In a place where people excitedly greeted you with the word, “Obama”, comic books portrayed a young Barack in the likeness of a young Clark Kent and you could buy any piece of merchandise with Obama’s likeness (watches, flip flops, you name it), the goodwill towards Americans because of Obama was palatable. This was one instance of many where the simple fact that Obama was president made our travels easier.
In all of my travels, people have asked me about politics – where I stand on international politics and my personal opinion of the president. That’s not going to change. What may change is that underlying feeling of goodwill and the epithets used to describe our president or my fellow Americans, which, depending on how it goes could be the same profane epithets I encountered abroad used to describe President Bush.
In the days since the election, I have been surprised by the responses I have received from non-Americans who have discussed it with me. Knowing that I am American, many would cautiously ask, “How do you feel about the election?” After I disclosed that I was unhappy with the outcome, they apologized to me. (And I thought I was going to be doing the apologizing!) While most people think the outcome is absurd, they aren’t shocked. We are just in another global cycle of nationalism, like before World War II, they say, suggesting that while concerning, this was inevitable (thanks, that’s really comforting). Others say, it is just like Brexit – people want change and they thought this was the only way to make that change happen. Most have said that while the president of the United States has monumental impacts across the globe (to the point where it was suggested to me that the role was too important and too impactful on a global scale for the decision to be left to Americans alone…to which I was surprised that for how open and international and “enlightened” I think I am, my inner Uncle Sam was like, “Now wait just a minute…”), they believe in our system of checks and balances and don’t think that he can really do that much damage. Others still, especially from countries much older than our own, said that every country takes their turn with bad leaders and if he turns out to be one, it will be okay. (Completely unrelated, but equally interesting was one comment about the US/Russian relations. Having grown up in the Cold War, they just couldn’t fathom this new close relationship between Trump and Putin. After all this time and everything that happened, this would be the next chapter in that story.)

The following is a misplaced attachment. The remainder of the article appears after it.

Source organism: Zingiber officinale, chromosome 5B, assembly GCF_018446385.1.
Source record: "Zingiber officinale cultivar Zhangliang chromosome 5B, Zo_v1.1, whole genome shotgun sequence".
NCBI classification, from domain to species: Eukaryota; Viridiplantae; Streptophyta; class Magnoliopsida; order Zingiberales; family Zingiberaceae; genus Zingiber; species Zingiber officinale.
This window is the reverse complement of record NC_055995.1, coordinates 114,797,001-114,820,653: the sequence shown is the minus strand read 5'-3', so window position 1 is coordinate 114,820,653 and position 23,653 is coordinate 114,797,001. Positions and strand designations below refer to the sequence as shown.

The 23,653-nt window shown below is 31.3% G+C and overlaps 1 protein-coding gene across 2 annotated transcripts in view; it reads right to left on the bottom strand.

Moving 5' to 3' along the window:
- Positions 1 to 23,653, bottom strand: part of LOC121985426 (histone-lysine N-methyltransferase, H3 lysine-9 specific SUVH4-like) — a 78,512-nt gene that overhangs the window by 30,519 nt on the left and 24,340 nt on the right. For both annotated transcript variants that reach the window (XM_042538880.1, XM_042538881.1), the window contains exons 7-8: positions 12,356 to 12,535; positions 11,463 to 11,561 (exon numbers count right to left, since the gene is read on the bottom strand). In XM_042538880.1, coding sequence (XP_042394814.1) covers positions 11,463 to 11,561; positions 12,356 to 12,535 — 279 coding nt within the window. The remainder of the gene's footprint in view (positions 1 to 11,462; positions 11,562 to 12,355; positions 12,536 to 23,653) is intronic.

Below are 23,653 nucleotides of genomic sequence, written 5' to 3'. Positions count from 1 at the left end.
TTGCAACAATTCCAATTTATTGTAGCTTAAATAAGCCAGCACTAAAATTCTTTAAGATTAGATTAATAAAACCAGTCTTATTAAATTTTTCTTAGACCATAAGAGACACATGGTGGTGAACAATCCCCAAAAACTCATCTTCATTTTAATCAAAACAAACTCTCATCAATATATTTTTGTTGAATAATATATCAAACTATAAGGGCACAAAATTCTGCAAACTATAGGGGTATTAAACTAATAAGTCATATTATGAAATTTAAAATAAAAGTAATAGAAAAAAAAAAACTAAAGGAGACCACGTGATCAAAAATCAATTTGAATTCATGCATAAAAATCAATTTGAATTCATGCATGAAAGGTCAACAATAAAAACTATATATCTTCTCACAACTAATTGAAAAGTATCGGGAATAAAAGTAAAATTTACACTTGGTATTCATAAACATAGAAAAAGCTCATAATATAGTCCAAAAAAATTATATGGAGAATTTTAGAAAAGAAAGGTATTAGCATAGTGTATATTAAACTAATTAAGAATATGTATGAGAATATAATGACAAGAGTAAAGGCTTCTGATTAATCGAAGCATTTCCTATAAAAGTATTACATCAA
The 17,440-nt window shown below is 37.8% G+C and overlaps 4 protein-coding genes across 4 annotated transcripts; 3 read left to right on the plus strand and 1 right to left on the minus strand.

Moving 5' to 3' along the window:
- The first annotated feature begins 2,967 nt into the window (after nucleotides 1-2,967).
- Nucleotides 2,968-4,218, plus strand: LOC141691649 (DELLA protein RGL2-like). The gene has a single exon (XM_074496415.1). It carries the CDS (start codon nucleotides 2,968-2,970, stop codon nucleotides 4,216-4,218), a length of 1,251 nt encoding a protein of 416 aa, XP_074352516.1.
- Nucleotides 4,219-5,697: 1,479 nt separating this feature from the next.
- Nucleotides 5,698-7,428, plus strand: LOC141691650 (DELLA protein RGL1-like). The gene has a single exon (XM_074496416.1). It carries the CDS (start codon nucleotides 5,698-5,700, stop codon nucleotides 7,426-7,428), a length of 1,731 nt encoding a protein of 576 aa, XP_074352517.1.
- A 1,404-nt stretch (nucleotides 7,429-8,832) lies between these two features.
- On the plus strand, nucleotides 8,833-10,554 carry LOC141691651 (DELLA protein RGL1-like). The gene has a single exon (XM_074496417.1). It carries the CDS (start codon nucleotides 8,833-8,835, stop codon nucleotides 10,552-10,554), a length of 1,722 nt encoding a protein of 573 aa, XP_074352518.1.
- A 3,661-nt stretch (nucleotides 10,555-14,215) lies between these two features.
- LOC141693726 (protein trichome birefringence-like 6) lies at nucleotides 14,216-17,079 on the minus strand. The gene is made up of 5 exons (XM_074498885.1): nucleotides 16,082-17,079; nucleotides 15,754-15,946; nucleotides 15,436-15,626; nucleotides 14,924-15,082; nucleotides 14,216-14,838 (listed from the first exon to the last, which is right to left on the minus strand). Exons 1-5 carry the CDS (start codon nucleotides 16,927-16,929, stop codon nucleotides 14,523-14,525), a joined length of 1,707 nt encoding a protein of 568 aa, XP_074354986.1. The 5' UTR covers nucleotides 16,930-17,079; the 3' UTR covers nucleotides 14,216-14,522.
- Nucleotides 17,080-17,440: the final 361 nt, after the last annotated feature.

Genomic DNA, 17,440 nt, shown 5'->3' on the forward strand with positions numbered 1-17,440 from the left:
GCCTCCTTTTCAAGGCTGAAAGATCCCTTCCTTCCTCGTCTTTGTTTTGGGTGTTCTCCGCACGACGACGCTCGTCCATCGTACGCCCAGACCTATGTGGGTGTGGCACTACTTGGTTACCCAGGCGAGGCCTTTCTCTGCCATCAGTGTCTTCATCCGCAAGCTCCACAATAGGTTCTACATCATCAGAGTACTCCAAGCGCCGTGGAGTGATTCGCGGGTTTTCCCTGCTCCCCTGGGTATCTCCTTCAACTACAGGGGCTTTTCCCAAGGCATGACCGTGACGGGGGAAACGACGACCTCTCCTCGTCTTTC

The most comforting words have come from my classmates who don’t blame me personally for whatever may come next (and have kindly offered to welcome me to their countries…). Because of this, I don’t think I’ll need to fear for my safety while traveling in the near future. However, I will need to be ready to articulately discuss this election and Trump’s subsequent policies. As much as I am ready for it to be over (and not just because of the outcome, but because as an Iowan for whom the election started in what, like 2013 (?), I have been ill with “election fatigue” for some time and I’d like to have permission to think about something else for awhile), but as an American abroad I am a spokesperson for our country and I think that will be truer now than ever before.